It’s not a Chinese (by which I mean Han) community, the region was settled by the Naxi minority, migrants from Northern Tibet several hundred years ago, who farmed the valley and its fertile lands. Fighting off marauding Tibetan and Chinese armies for several centuries, the region’s people have their own distinct culture. While a de facto territory of Imperial China, the truth was that the Naxi, bar an annual tribute to the Chinese emperor, were pretty much left alone to get on with life, as long as they kept a sense of loyalty to the Imperial court. Local kings therefore ruled much of the nearby areas, but any who got too zealous in attempts to claim independence would be visited by the Imperial army. China was unified, but as the saying goes, the Emperor was far away.

This had the effect however on turning areas such as Lijiang into small fiefdoms. That’s OK if everyone gets on, and abides by similar rules and laws, but not everyone did. Kings raided each others properties, Bandits ruled the roads and passes, and it was a brave soul who traveled far. Murder and robbery were highly likely if one ventured out of your home village, and this kept many communities isolated. A little know fact also was the true status of the Tibetans, and their monasteries, dotted all over the region. Lamas, revered also as kings, would pray one day, and organize pillaging tours the next. Monks would reverberate between a life of prayer and pillage – and back again. It would certainly not have been a good idea at the time to upset a lama with an army of monks to call upon.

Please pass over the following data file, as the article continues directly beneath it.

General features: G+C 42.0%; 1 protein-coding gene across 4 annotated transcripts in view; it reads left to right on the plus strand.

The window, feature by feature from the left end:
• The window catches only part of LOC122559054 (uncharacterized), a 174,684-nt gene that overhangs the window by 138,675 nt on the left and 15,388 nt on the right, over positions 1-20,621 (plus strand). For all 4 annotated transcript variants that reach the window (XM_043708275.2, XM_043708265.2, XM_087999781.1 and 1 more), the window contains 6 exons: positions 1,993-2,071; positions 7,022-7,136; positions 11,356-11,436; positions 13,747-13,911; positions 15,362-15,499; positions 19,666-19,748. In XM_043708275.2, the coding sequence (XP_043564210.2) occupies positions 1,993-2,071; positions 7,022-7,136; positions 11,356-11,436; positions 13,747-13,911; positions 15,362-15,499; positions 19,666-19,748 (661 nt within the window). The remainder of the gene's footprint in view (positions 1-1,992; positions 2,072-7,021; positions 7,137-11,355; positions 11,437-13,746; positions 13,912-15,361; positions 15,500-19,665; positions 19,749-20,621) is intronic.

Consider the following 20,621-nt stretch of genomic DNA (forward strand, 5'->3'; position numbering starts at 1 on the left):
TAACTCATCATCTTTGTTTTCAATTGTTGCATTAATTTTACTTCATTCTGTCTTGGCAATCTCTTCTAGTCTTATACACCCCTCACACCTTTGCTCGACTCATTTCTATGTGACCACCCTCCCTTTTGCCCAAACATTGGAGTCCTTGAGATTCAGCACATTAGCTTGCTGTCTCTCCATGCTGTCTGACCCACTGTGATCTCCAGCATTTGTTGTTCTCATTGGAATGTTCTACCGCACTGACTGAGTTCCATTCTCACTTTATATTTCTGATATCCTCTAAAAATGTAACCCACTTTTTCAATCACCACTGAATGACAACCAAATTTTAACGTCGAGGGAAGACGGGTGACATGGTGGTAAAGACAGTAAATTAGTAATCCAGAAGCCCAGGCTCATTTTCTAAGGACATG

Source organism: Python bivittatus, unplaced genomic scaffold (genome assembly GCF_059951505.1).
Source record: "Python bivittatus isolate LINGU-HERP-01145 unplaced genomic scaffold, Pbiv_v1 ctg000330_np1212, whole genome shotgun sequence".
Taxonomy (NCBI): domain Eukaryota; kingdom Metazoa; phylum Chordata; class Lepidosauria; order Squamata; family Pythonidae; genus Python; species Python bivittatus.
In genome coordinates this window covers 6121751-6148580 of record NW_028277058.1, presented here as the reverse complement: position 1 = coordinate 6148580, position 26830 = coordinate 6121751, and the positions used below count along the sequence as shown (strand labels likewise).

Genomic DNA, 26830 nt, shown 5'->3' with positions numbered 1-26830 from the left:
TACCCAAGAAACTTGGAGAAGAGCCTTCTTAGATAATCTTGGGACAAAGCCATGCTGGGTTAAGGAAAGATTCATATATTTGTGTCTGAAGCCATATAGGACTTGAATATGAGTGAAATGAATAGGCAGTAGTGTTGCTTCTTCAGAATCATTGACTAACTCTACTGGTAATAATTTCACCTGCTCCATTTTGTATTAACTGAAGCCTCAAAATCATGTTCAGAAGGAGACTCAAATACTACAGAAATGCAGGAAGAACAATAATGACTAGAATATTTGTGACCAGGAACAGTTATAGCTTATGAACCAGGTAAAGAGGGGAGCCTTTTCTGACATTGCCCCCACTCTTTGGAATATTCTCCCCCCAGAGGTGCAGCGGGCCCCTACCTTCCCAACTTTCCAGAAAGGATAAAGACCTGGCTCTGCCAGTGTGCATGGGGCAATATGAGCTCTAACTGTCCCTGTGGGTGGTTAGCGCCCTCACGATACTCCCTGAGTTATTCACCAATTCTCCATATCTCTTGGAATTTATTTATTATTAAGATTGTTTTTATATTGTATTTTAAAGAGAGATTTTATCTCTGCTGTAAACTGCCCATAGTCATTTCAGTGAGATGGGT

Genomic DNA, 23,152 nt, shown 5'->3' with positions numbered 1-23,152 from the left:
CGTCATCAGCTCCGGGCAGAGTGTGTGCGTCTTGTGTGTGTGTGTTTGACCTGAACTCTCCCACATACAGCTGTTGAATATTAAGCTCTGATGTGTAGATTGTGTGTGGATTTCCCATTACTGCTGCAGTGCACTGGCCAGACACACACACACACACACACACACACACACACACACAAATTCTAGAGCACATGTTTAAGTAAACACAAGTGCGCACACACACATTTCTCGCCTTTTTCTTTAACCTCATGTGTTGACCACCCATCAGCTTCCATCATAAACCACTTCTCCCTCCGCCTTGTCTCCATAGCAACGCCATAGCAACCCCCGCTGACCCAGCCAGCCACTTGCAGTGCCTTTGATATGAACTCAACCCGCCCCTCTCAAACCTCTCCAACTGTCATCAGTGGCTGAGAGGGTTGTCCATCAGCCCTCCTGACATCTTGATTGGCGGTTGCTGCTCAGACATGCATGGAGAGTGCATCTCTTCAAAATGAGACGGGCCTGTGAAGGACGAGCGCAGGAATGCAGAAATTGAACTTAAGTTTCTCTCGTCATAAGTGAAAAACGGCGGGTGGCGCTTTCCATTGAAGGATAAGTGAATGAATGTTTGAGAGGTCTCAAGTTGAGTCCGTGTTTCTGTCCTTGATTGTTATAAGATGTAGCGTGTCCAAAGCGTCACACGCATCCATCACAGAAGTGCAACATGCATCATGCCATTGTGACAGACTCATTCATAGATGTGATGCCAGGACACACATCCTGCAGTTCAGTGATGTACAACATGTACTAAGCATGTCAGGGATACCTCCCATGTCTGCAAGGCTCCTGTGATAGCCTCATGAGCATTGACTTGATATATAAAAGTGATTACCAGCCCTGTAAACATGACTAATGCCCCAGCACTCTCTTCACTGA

An hour’s drive north of Lijiang sits the town of Shi Gu, famous for its location right on the first bend of the Yangtze River. The Yangtze itself originates high in the Tibetan Himalayas, and thunders down the valleys, heading south, with the apparent intent, like its next valley neighbor, the Mekong, to continue its journey and empty out into the South China Sea. Yet it doesn’t, and China’s entire nature changed as a result. Instead, the Yangtze hits a large bedrock of solid granite at Shi Gu and changes course completely, heading east across the entire country. No Shi Gu, no Chongqing, Wuhan, Nanjing or Shanghai, where the Yangtze eventually reaches the sea.

Shi Gu pays homage to a number of important military campaigns due to its strategic position. A large, ancient stone drum commemorates two military battles the local Naxi people fought with Tibetan armies, while Mao Zedong’s Communists crossed the river here during their Long March at the time of the Chinese civil war. The town itself is mostly Naxi, with Tibetan and Chinese traders, lorries stuffed full of pigs, yak hair tails, and other commodities stopping off here for a rest over from the long drive down either from or to Tibet. Up on the hill overlooking the town, a new Tibetan temple is being constructed, in traditional design.